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Title: Arsenic methylation and lung and bladder cancer in a case-control study in northern Chile

In humans, ingested inorganic arsenic is metabolized to monomethylarsenic (MMA) then to dimethylarsenic (DMA), although this process is not complete in most people. The trivalent form of MMA is highly toxic in vitro and previous studies have identified associations between the proportion of urinary arsenic as MMA (%MMA) and several arsenic-related diseases. To date, however, relatively little is known about its role in lung cancer, the most common cause of arsenic-related death, or about its impacts on people drinking water with lower arsenic concentrations (e.g., < 200 μg/L). In this study, urinary arsenic metabolites were measured in 94 lung and 117 bladder cancer cases and 347 population-based controls from areas in northern Chile with a wide range of drinking water arsenic concentrations. Lung cancer odds ratios adjusted for age, sex, and smoking by increasing tertiles of %MMA were 1.00, 1.91 (95% confidence interval (CI), 0.99–3.67), and 3.26 (1.76–6.04) (p-trend < 0.001). Corresponding odds ratios for bladder cancer were 1.00, 1.81 (1.06–3.11), and 2.02 (1.15–3.54) (p-trend < 0.001). In analyses confined to subjects only with arsenic water concentrations < 200 μg/L (median = 60 μg/L), lung and bladder cancer odds ratios for subjects in the upper tertile of %MMA compared tomore » subjects in the lower two tertiles were 2.48 (1.08–5.68) and 2.37 (1.01–5.57), respectively. Overall, these findings provide evidence that inter-individual differences in arsenic metabolism may be an important risk factor for arsenic-related lung cancer, and may play a role in cancer risks among people exposed to relatively low arsenic water concentrations. - Highlights: • Urine arsenic metabolites were measured in cancer cases and controls from Chile. • Higher urine %MMA values were associated with increased lung and bladder cancer. • %MMA-cancer associations were seen at drinking water arsenic levels < 200 μg/L.« less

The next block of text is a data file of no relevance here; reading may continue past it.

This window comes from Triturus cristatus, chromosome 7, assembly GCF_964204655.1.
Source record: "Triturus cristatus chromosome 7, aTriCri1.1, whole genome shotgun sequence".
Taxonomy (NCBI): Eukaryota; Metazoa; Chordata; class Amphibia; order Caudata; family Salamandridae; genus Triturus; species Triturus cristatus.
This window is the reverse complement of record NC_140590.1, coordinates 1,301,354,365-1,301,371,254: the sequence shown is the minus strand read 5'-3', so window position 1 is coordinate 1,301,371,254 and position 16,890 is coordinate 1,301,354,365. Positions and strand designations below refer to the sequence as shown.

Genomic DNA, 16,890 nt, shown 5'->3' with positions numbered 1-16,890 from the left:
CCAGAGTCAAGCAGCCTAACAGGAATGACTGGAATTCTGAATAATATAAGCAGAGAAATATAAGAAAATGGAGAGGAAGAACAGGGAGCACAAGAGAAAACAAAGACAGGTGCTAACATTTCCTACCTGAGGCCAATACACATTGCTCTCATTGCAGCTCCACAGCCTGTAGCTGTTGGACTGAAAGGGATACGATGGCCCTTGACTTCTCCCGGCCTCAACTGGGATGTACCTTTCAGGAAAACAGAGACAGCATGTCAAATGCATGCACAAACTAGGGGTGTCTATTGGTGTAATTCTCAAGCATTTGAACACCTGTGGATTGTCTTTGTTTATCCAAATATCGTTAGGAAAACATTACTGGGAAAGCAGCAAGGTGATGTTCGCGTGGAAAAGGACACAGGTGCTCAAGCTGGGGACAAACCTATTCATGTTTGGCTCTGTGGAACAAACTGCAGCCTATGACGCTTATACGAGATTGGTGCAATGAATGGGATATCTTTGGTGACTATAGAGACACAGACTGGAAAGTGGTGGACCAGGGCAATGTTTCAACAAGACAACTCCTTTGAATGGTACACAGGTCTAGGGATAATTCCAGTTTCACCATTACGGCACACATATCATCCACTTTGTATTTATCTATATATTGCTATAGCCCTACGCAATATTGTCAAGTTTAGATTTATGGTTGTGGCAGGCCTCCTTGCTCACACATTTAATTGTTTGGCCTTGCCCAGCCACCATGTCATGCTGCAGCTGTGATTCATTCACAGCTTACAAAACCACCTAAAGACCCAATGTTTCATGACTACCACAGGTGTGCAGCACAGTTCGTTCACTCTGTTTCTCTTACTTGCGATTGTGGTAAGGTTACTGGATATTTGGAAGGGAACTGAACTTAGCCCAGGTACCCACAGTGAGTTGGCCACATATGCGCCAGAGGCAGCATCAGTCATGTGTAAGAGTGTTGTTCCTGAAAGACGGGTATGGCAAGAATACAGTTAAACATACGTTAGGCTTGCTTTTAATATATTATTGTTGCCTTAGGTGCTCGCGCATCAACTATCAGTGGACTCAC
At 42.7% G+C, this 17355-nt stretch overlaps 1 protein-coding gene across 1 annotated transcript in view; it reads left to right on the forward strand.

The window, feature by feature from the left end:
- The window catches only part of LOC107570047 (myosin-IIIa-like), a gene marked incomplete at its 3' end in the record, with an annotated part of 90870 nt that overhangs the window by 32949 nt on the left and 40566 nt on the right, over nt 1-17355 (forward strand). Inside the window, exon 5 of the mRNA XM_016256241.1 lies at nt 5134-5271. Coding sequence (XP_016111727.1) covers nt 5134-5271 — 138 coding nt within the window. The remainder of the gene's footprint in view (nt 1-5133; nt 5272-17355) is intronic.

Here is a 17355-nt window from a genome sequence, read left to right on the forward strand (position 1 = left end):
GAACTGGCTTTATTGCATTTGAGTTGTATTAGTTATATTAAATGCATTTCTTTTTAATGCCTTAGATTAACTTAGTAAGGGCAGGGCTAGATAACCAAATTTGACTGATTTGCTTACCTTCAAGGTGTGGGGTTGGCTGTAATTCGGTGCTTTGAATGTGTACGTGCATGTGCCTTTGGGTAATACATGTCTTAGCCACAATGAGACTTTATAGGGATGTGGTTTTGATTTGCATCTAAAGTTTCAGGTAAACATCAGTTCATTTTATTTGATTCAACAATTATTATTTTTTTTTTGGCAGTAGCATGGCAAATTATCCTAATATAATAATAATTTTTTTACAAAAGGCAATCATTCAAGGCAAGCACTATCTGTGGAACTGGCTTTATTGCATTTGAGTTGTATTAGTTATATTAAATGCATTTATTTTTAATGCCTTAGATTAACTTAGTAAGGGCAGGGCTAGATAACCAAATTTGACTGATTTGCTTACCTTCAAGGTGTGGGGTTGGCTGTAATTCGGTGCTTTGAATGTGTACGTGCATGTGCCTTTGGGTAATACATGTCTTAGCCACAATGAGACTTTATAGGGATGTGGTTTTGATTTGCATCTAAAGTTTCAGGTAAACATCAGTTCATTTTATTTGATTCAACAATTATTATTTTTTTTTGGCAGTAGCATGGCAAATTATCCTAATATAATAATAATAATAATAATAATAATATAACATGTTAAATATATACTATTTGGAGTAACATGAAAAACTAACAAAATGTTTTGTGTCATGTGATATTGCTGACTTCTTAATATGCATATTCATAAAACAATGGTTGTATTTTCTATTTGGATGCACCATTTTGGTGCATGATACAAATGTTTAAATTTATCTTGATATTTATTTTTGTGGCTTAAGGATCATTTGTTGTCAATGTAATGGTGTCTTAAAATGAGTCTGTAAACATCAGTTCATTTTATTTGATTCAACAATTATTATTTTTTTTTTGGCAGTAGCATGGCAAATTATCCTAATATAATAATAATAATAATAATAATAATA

Authors:
 [1] ;  [2] ;  [3] ;  [4] ; ; ;  [2] ; ; ;  [5] ;  [5] ;  [6]
  1. Global Health Sciences, University of California, San Francisco, San Francisco, CA (United States)
  2. Escuela de Medicina, Pontificia Universidad Catolica de Chile, Santiago (Chile)
  3. School of Public Health and Community Medicine, University of Washington, Seattle, WA (United States)
  4. Hospital Regional de Antofagasta, Antofagasta (Chile)
  5. Arsenic Health Effects Research Group, School of Public Health, University of California, Berkeley, Berkeley, CA (United States)
  6. (United States)
Publication Date:
OSTI Identifier:
22285574
Resource Type:
Journal Article
Resource Relation:
Journal Name: Toxicology and Applied Pharmacology; Journal Volume: 274; Journal Issue: 2; Other Information: Copyright (c) 2013 Elsevier Science B.V., Amsterdam, The Netherlands, All rights reserved.; Country of input: International Atomic Energy Agency (IAEA)
Country of Publication:
United States
Language:
English
Subject:
60 APPLIED LIFE SCIENCES; ARSENIC; BLADDER; CHILE; CONCENTRATION RATIO; DRINKING WATER; IN VITRO; LUNGS; METABOLISM; METABOLITES; METHYLATION; NEOPLASMS; TOXICITY